Tseng: The complete No 1

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Matt Cooper reflects on Yani Tseng’s fifth major victory and concludes that she is currently the world’s top golfer.

Ever since Tiger Woods’ decline it has become popular to criticise the world rankings because of their apparent inability to identify an undisputed world number one, but the frustration is misdirected and misses the point.
The fact that the world rankings have been headed by three men since Woods – and that others have fluffed the opportunity to take the position too – is not a failing of the statistical mechanism. On the contrary, it is an accurate reflection of the status quo because there is no undisputed world number one.
Other rankings systems have been every bit as volatile as the world rankings, as have the opinions of experts, observers, fans and fellow professionals. Consequently as many as nine players have been recent world number ones, one good week away from number one or simply hailed “arguably the best player in the world right now”.
But not one of them has done what is required to call a halt to the debate; not one has truly dominated.
The funny thing in life is that, if you’re desperate for something, when it finally arrives you miss it.
So it is that golf does have a player who dominates the opposition, who is relentless consistent and who does possess the ability to win when it matters.
She’s called Yani Tseng and at Carnoustie last week she successfully defended the Ricoh Women’s British Open. She is 22-years-old, it was her fifth major championship win, she’s the youngest winner of five majors in the male or female game in the modern era and if she was a man she’d be the biggest news in golf right now.
It was somehow appropriate that Tseng won at Carnoustie because the legend of Ben Hogan hovers over that venue and the players have two things in common (in addition to multiple major victories): the first is supreme ball-striking skills and the second the fact that both had to learn the knack of converting great opportunities into wins.
Hogan learned that art through dogged determination; Tseng did so following sessions with the mind coaches at Vision 54.
That work on her mental strength has reaped astonishing rewards, but Tseng – one of the most refreshingly open and likeable interviewees at tournament press conferences – is the first to admit that she has not conquered the nerves; she merely deals with them.
In the last two years, she has dealt with them very well indeed. At Royal Birkdale last year she learned how to hold a 54-hole lead in a major and maintain it (she sang songs to herself to ease the tension).
This year she admitted that, prior to attempting to chase down the 54-hole leader Caroline Masson, “I was nervous, my stomach was hurting.” Her 2011 ploy to combat nerves was different – she looked around at the scenery and the galleries.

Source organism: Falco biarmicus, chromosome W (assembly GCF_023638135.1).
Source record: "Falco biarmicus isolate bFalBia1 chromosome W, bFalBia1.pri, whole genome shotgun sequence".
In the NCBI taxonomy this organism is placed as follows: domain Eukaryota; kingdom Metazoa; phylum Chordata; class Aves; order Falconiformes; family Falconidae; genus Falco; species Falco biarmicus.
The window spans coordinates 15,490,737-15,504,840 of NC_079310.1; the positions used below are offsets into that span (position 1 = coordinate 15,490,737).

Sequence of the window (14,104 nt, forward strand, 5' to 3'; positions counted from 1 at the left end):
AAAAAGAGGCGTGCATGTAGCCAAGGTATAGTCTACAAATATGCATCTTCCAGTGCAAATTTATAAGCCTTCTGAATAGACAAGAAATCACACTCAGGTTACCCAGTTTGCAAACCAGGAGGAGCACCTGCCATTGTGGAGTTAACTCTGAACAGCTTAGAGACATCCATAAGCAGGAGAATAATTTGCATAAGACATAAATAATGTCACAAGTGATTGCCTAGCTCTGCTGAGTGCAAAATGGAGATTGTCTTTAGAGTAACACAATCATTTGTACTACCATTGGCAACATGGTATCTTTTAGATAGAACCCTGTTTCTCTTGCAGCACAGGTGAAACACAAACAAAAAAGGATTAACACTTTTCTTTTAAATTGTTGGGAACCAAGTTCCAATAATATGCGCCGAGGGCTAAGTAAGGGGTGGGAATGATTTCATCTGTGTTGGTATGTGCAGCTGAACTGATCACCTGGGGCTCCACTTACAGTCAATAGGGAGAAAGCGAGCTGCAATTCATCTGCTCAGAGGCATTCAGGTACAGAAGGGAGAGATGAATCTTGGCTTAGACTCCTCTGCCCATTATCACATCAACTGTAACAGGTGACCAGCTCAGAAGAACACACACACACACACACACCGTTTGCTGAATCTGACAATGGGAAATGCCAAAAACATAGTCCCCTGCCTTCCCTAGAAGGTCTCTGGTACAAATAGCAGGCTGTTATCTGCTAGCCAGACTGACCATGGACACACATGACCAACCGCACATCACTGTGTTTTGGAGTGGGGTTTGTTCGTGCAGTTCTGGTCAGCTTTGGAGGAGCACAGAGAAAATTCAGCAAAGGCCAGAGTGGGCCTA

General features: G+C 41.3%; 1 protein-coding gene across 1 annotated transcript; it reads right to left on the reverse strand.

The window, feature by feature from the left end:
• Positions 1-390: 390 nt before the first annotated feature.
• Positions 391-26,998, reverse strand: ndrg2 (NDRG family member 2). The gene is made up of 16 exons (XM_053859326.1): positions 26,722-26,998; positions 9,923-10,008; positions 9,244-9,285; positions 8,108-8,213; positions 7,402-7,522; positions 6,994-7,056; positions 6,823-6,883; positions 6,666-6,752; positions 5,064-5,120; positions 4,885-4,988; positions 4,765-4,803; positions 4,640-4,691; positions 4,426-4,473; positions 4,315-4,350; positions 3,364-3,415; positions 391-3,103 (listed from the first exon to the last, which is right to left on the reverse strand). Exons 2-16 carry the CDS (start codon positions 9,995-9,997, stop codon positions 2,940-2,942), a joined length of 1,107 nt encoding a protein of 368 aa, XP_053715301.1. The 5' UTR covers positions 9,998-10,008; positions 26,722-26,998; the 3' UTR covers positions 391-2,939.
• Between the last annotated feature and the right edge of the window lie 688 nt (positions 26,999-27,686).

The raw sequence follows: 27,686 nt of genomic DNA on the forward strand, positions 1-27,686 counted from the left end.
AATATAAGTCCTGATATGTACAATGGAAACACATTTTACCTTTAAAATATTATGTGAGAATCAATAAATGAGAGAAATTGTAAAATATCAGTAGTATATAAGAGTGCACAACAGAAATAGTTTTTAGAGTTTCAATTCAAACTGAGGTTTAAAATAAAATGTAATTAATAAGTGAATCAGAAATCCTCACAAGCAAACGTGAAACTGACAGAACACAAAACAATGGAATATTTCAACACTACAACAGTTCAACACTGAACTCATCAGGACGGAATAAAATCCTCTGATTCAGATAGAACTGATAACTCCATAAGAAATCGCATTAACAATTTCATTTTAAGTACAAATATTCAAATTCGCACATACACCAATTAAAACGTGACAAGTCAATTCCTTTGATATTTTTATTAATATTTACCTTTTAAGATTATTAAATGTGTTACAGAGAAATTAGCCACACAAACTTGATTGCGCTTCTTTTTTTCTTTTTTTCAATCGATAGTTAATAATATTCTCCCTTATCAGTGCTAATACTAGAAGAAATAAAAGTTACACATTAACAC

But she did repeat her habit of writing notes to herself in her yardage book. “I wrote ‘good posture, good preparation’,” she said, “and, yeah, ‘smile’.”
Tseng has worked hard to reach her current position because at the end of 2009 she knew that she was not winning as often as she should.
The under-achievement was relative (most golfers would have killed for her record as it then stood) but she recognised how it limited her potential. In addition to working with Vision 54 she talked to Annika Sorenstam. The two formed a bond (and swapped a house) and ever since Sorenstam has cajoled and encouraged Tseng’s blossoming as a multiple major champion.
And yet what it noticeable is that Tseng’s personality has not been neutered by all the mind and body work – her idiosyncratic English, shoulder-hunching giggle and bright-eyed enthusiasm remain infectious.
The improvement of her results has also been mirrored in the advancement of her English. At Royal Lytham two years ago I asked about her experiences of Britain. She struggled to answer but desperately and enthusiastically wanted to.
Twelve months later at Birkdale I took her aside and asked a question. She pondered it and then conspiratorially whispered with a grin, “That’s a great idea, but our secret, right?”
This year she conducted confident press conferences, was rarely troubled by language and maintained the smiling playfulness that was there at Lytham and Birkdale.
She’s had plenty to smile about, of course. In 2010-11 she has played 40 tournaments, completing ten wins and adding another nine top five finishes.
The ladies’ games, like the men’s, had witnessed a “hot potato” scenario following Lorena Ochoa’s retirement but Tseng’s consistency inevitably saw her assume the number one spot in the Rolex world rankings during the early months of this year.
But, alongside the sheer quantity of good results, what makes Tseng special is that she also adds quality: sure she can win anywhere in the world, on whatever tour, on different styles of courses, but what really counts is that, when it matters, in the majors, she continues to win.
In the eight elite events of 2010-11 Tseng has been sensational.
She started that period off by winning the 2010 Kraft Nabisco Championship and was runner-up there this year; she won this year’s LPGA Championship and was 19th last year; she has been 10th and 15th in the last two US Opens; and she is, of course, now a back-to-back winner of the Ricoh Women’s British Open.
We’ve spent the last few years debating if Tiger Woods can topple Jack Nicklaus’ record of 18 major wins. Given that Tseng is only 22 she may be a better bet.
Boxing fans talk of the best pound-for-pound boxer; a way of deciding which of the many world champions of different size and weight is the actually the finest.
There is no equivalent in golf, but, if there were, 22-year-old Yani Tseng of Taiwan, five-time major winner and undisputed world number one in the ladies’ game, is currently it.

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